can be performed. There is, however, 
sufficient work in a hospital of this size 
to require the services of an experi- 
enced pathologist. 

8. There is no provision for any form 
of special treatment. 

9. There is a dentist in regular at- 
tendance, but no regular visiting consult- 
ing staff. A small operating room, 
equipped in the hospital ward of the 
women's department, is neat, clean and 
apparently satisfactory for present needs. 

10. The superintendent of nurses is 
a graduate nurse and well-equipped for 
her duties of general nursing. Un- 
fortunately she has had no previous ex- 
perience in a hospital for the insane. 
The male nurses are not required to 
take the training nor do they wear any 
distinctive uniform. 

12, 13. The most distressing phase 
of life in this institution is the utter 



lack of work and play for the patients, 
under supervision of a teacher. Week- 
ly dances are given in winter and moving 
picture shows during the summer. 
Diversional occupation is unknown. 

14. During the past year, 224 patients 
were discharged as improved, 109 as 
unimproved, while 560 died. There is 
no after-care or placing-out system. 

15, 16. There is no special provision 
for tuberculous or pellagrous insane. 

The report of Dr. Herring differs 
from that of the legislative committee 
of 1909 chiefly in that fact that his ob- 
servations are those of a trained ob- 
server who is fully familiar with all 
phases of the care of the insane and 
can compare the conditions observed 
directly with those which he knows are 
required. His report was termed a "dis- 
passionate review" by the Columbia 
State, but it carried such conviction with 
it that, under the leadership of Governor 
Manning, the General Assembly adopted 
the broad constructive recommendations 
of Dr. Herring for administrative re- 
form and, without a dissenting vote, au- 
thorized the sum required ($600,000) 
to reconstruct the buildings of the in- 
stitutions in accordance with the plans 
presented by Dr. Herring. These recom- 
mendations provide for a method of ap- 
pointment of the superintendent and in- 
ternal administration of the hospital, 
which will safeguard them against politi- 
cal influence; a commitment law which 
will open the doors of the hospital for 
those who need treatment, and know 
that they need it, without the necessity 
of court procedures ; a separate institu- 
tion for the Negro insane, the mentally 
defective, the tuberculous, and the pellag- 
rous; the reconstruction of the build- 
ings of Columbia and the provision of 
a reception hospital on the grounds of 
the existing institution, where recently 
admitted patients can be treated in ac- 
cordance with the best methods known. 

The General Assembly is committed 
to the support of this kind of an insti- 
tution. This means more physicians, a 
training school for nurses, better at- 
tendants, better equipment, and a higher 
maintenance cost ; but South Carolina 
will cheerfully pay the price.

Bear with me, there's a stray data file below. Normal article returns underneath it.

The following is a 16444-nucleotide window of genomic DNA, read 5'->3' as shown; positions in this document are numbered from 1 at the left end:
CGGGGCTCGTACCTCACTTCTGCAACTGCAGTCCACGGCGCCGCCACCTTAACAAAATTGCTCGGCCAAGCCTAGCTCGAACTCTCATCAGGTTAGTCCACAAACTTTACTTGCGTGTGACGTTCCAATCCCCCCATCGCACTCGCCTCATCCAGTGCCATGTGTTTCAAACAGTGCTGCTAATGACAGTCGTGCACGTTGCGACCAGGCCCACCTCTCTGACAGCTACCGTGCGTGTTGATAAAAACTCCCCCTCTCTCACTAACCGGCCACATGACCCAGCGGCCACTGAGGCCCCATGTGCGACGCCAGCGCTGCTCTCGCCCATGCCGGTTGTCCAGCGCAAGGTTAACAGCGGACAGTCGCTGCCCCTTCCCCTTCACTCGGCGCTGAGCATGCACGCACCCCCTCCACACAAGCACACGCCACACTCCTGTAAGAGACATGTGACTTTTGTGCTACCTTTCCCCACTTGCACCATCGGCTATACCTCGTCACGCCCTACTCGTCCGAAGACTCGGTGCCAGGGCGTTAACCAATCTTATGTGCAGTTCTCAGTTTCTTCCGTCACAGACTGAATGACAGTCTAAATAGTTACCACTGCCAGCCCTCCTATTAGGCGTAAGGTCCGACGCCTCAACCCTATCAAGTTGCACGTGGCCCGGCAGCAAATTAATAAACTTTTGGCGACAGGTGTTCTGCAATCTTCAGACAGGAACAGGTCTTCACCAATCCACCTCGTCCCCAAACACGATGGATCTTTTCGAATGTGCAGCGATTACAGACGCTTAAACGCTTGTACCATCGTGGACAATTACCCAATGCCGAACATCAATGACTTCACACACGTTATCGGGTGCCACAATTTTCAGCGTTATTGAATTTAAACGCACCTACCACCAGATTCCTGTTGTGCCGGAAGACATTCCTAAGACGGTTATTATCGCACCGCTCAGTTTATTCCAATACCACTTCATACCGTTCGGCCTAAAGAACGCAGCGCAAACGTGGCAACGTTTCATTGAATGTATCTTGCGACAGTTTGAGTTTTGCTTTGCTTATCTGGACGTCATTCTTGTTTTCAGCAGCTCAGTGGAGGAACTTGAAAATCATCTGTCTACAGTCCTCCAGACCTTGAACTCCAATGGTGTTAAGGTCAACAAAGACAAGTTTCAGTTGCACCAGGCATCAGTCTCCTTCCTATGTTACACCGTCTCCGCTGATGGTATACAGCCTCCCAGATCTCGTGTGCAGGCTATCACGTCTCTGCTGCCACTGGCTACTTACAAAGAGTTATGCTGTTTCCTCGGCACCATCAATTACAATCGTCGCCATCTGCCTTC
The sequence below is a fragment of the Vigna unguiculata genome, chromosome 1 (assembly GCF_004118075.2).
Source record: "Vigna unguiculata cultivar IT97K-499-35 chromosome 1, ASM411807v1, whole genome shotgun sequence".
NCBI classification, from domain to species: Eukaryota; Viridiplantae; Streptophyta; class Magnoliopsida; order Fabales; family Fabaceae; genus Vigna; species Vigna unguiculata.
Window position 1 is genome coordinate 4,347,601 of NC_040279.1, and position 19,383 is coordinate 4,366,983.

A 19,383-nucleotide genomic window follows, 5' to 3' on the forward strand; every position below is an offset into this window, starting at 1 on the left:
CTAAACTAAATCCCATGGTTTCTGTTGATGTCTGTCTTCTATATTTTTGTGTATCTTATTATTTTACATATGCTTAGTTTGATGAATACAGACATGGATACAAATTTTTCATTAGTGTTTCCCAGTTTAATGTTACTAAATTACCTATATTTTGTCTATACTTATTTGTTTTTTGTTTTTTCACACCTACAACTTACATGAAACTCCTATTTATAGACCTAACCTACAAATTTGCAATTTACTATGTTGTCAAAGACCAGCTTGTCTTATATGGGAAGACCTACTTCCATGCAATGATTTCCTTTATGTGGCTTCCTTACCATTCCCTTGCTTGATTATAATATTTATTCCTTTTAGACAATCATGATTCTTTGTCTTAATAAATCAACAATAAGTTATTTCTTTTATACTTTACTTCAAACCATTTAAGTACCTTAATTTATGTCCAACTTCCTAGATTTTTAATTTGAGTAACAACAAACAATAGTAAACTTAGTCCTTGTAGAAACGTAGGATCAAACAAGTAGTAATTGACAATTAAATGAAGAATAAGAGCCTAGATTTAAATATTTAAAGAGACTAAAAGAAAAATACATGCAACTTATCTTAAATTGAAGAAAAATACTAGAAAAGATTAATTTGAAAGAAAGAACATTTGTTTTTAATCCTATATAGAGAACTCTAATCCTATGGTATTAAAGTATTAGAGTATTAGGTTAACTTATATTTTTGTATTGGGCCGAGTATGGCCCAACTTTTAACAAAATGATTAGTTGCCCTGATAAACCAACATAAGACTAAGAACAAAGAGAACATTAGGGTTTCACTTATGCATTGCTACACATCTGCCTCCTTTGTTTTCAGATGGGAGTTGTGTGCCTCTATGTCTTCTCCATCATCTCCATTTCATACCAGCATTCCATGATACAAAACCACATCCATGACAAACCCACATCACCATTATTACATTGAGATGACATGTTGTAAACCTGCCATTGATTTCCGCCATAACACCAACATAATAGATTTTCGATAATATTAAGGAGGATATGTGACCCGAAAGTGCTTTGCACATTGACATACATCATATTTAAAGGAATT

It was Dr. Herring's privilege to 
bring the care of the insane in 1860 
and the care of the insane in 1915 face 
to face before a legislature intelligent 
enough to see the contrast and big- 
hearted enough to provide that those 
sons and daughters of their state who 
may, in the future, suffer the dreadful 
misfortune of mental disease, shall not 
have added the misery and despair of 
the madhouse. 

Governor and legislature can do in 
any state what Governor Manning and 
the members of the General Assembly 
have done in South Carolina, if they 
have just one effective tool to use — a 
clear, impartial inquiry into the actual 
living facts made by a man who really 
knows. 



Some Social Problems of Public 

Outdoor Relief 

By Gertrude Vaile 



RELIEF of the poor, originally a 
function of the church, is now 
almost everywhere in larger or 
smaller measure a function of 
government. 

In the United States this is a county 
function, administered through the coun- 
ty commissioners, except as the state 
has taken over certain phases of the 
problem through state institutions. 

In some large cities, where private 
charities are strong and well-organized, 
the public outdoor relief — that is, re- 
lief outside of institution doors in the 
homes of the people — has been abolished. 
In most cities, relief given by the coun- 
ty is carried on side by side with much 
privately administered relief. But in the 
outlying districts, the county commis- 
sioners are the chief and practically only 
source of poor relief. 

The principle upon which relief is giv- 
en from public funds is probably pri- 
marily the duty of government to pre- 
serve life and order. It must be pro- 
vided that no one shall die or be driven 
to violence for lack of the necessities 
of life. But another reason of broader 
humanity and justice also comes in — 
the thought that serious preventable suf- 
fering must not be permitted and that 
the burden of relieving it should not 
rest upon the shoulders of a generous 
few, but be equally distributed upon the 
whole community. 

And more recent thought adds yet an- 
other consideration of social justice: 
that when so many of the causes of